The Public Garden was established in 1837 when philanthropist Horace Gray petitioned for the use of land as the first public botanical garden in the United States. Grey helped marshal political resistance to a number of Boston City Council attempts to sell the land in question, finally settling the issue of devoting it to the Public Garden in 1856. The Act establishing use of the land was submitted to the voters on 26 April 1856 where it passed with only 99 dissents. In October 1859 Alderman Crane submitted the detailed plan for the Garden to the Committee on the Common and Public Squares and received approval. Construction began quickly on the property, with the lake being finished that year and the wrought iron fence surrounding the perimeter erected in 1862. Today the north side of the lake has a small island, but it originally was a peninsula, connected to the land. The site became so popular with lovers that John Galvin, the city forester, decided to sever the connection with the land. The 24 acres (97,000 m2) landscape, which was once a salt marsh, was designed by George F. Meacham. The paths and flower beds were laid out by the city engineer, James Slade and the forester, John Galvin. The plan for the garden included a number of fountains and statues. The first statue erected was that of Edward Everett by William Wetmore Story in November 1867 on the north part of the Garden near Beacon Street. The bronze statue of George Washington by Thomas Ball which dominates the west side of the park was dedicated on 3 July 1869. The signature suspension bridge over the middle of the lake was erected in 1867. The Public Garden is managed jointly between the Mayor's Office, The Parks Department of the City of Boston, and the non-profit Friends of the Public Garden. it was declared a National Historic Landmark in 1987.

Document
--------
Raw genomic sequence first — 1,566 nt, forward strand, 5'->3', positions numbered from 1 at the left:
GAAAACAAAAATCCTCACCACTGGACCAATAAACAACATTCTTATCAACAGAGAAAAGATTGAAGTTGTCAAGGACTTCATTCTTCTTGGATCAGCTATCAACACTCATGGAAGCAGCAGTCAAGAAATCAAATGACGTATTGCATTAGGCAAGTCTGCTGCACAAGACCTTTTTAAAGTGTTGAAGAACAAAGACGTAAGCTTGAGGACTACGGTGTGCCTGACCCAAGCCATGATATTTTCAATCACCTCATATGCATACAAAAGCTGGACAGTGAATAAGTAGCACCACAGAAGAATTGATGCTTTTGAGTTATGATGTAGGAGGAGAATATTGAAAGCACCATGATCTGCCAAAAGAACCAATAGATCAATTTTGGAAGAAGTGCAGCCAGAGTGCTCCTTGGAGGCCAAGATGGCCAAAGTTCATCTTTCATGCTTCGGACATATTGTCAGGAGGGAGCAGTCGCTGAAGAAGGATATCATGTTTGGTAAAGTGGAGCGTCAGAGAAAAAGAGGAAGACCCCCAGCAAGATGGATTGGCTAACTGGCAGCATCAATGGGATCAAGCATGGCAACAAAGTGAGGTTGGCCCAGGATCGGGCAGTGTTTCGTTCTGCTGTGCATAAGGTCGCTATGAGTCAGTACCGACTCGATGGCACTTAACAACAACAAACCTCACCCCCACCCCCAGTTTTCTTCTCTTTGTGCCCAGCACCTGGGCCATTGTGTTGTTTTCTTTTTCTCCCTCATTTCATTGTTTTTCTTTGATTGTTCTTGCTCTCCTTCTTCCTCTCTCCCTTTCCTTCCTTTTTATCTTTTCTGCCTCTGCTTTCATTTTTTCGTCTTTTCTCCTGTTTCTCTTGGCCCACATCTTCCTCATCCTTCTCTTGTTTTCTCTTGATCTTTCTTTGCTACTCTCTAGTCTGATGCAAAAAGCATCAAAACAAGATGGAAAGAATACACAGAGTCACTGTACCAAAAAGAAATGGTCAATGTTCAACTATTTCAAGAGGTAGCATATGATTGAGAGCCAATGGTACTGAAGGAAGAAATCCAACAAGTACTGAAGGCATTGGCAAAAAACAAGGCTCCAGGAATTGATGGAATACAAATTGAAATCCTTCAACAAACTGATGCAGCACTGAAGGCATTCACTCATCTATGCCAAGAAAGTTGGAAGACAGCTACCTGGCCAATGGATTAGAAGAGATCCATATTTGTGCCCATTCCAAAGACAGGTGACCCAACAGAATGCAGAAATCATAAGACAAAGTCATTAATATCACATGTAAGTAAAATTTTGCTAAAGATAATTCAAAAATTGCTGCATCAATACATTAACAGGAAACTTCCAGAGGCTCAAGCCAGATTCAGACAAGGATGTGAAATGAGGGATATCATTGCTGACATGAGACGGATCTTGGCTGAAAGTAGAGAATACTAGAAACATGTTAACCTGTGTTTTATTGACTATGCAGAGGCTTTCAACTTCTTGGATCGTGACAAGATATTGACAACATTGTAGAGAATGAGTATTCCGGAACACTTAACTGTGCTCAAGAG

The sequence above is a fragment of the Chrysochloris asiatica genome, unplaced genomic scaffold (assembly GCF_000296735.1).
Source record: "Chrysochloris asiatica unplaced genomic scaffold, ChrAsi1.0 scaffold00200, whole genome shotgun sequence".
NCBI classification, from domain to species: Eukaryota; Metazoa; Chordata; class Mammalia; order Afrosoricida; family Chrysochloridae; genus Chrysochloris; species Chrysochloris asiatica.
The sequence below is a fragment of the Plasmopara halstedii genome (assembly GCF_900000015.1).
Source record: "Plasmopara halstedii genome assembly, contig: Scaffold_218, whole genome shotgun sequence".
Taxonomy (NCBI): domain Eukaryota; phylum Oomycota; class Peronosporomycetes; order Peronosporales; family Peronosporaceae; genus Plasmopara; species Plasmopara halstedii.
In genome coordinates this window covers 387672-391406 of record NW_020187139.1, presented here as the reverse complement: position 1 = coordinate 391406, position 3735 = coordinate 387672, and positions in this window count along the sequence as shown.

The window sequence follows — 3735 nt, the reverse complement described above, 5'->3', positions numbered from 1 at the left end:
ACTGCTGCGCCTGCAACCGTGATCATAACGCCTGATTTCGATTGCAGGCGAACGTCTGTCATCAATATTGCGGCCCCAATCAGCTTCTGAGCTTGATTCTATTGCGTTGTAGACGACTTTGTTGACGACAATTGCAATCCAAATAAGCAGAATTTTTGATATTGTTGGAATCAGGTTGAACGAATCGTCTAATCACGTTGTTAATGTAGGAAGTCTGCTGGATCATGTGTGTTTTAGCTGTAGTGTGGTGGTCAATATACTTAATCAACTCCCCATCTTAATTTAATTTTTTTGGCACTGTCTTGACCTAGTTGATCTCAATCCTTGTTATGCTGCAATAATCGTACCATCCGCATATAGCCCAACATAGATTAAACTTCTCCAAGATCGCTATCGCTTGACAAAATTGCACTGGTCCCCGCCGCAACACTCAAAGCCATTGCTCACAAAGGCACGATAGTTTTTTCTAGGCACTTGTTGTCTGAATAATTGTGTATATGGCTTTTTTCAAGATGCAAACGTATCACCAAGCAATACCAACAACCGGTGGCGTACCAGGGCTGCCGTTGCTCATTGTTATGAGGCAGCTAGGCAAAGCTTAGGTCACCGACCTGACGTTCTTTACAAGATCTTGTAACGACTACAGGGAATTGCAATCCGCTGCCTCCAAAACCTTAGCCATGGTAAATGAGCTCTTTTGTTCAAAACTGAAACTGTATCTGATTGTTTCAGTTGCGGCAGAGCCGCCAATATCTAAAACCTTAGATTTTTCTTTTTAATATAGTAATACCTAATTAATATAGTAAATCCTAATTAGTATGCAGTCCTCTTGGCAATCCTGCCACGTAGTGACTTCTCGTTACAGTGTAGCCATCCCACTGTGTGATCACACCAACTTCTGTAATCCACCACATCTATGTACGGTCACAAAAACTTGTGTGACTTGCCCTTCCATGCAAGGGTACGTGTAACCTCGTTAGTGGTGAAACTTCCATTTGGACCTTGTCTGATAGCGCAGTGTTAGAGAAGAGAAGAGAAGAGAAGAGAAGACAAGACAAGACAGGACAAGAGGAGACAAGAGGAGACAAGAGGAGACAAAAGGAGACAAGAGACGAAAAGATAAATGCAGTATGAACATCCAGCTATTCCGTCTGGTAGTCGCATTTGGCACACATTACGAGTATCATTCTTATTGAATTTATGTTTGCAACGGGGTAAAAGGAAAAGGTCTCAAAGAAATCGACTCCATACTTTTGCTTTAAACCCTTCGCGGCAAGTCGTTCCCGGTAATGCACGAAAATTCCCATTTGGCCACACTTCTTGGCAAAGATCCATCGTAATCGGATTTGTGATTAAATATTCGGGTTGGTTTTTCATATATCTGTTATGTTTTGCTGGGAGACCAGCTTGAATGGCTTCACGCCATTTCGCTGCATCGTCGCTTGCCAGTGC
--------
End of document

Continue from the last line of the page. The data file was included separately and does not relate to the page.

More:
Boston is the capital of the Commonwealth of Massachusetts and its largest city, and is one of the oldest cities in the United States. It was named Boston by early settlers from Boston, Lincolnshire in England. The largest city in New England, Boston is regarded as the unofficial "Capital of New England" for its economic and cultural impact on the entire New England region. The city proper, covering 48.43 square miles (125.43 square km), had an estimated population of 625,087 in 2011 according to the U.S. Census, making it the 21st largest in the country. Boston is also the anchor of a substantially larger metropolitan area called Greater Boston, home to 4.5 million people and the tenth-largest metropolitan area in the country. Greater Boston as a commuting region is home to 7.6 million people, making it the fifth-largest Combined Statistical Area in the United States.